Deploy Early and Often
Debugging the deployment and installation processes is often put off until close to the end of a project. In some projects writing installation tools is delegated to a release engineer who take on the task as a "necessary evil." Reviews and demonstrations are done from a hand-crafted environment to ensure that everything works. The result is that the team gets no experience with the deployment process or the deployed environment until it may be too late to make changes.
The installation/deployment process is the first thing that the customer sees, and a simple installation/deployment process is the first step to having a reliable (or, at least, easy to debug) production environment. The deployed software is what the customer will use. By not ensuring that the deployment sets up the application correctly, you'll raise questions with your customer before they get to use your software thoroughly.
Starting your project with an installation process will give you time to evolve the process as you move through the product development cycle, and the chance to make changes to the application code to make the installation easier. Running and testing the installation process on a clean environment periodically also provides a check that you have not made assumptions in the code that rely on the development or test environments.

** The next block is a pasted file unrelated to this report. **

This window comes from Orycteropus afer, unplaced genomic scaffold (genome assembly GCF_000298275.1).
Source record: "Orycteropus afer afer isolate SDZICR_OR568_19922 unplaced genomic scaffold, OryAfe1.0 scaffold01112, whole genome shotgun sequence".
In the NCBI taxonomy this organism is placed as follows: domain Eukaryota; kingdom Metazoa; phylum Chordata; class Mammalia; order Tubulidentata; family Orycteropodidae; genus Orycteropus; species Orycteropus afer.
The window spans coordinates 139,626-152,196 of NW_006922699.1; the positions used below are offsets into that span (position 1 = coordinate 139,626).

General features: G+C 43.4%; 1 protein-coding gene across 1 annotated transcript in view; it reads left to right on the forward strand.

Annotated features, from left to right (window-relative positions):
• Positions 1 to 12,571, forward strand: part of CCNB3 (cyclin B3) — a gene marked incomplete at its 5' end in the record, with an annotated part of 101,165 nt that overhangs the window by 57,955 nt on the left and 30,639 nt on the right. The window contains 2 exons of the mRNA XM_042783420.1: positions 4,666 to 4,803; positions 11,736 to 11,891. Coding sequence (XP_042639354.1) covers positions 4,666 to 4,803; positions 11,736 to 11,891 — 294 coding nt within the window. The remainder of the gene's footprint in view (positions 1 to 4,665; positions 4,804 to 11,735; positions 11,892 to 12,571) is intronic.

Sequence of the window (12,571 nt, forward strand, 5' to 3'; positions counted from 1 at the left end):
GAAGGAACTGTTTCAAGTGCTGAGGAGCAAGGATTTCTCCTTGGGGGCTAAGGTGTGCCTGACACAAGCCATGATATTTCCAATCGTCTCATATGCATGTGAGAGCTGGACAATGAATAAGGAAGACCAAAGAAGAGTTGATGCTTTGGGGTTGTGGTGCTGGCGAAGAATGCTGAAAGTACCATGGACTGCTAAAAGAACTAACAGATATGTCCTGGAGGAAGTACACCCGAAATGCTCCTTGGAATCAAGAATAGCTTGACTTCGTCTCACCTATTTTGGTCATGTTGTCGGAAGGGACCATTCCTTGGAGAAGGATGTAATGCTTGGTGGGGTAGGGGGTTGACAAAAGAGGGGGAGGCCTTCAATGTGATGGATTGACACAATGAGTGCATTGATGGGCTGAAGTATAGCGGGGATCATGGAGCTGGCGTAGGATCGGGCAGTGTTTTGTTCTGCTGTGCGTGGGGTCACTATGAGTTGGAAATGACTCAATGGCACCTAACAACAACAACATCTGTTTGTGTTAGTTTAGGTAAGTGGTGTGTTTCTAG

Putting deployment last means that the deployment process may need to be more complicated to work around assumptions in the code. What seemed a great idea in an IDE, where you have full control over an environment, might make for a much more complicated deployment process. It is better to know all the trade-offs sooner rather than later.
While "being able to deploy" doesn't seem to have a lot of business value early on as compared to seeing an application run on a developer's laptop, the reality is that until you can demonstrate you application on the target environment, there is a lot of work to do before you can deliver business value. If your rationale for putting off a deployment process is that it is trivial, then do it anyway since it is low cost. If it's too complicated, or if there are too many uncertainties, do what you would do with application code: experiment, evaluate, and refactor the deployment process as you go.
The installation/deployment process is essential to the productivity of your customers or your professional services team, so you should be testing and refactoring this process as you go. We test and refactor the source code throughout a project. The deployment deserves no less.
This work is licensed under a Creative Commons Attribution 3
Back to 97 Things Every Programmer Should Know home page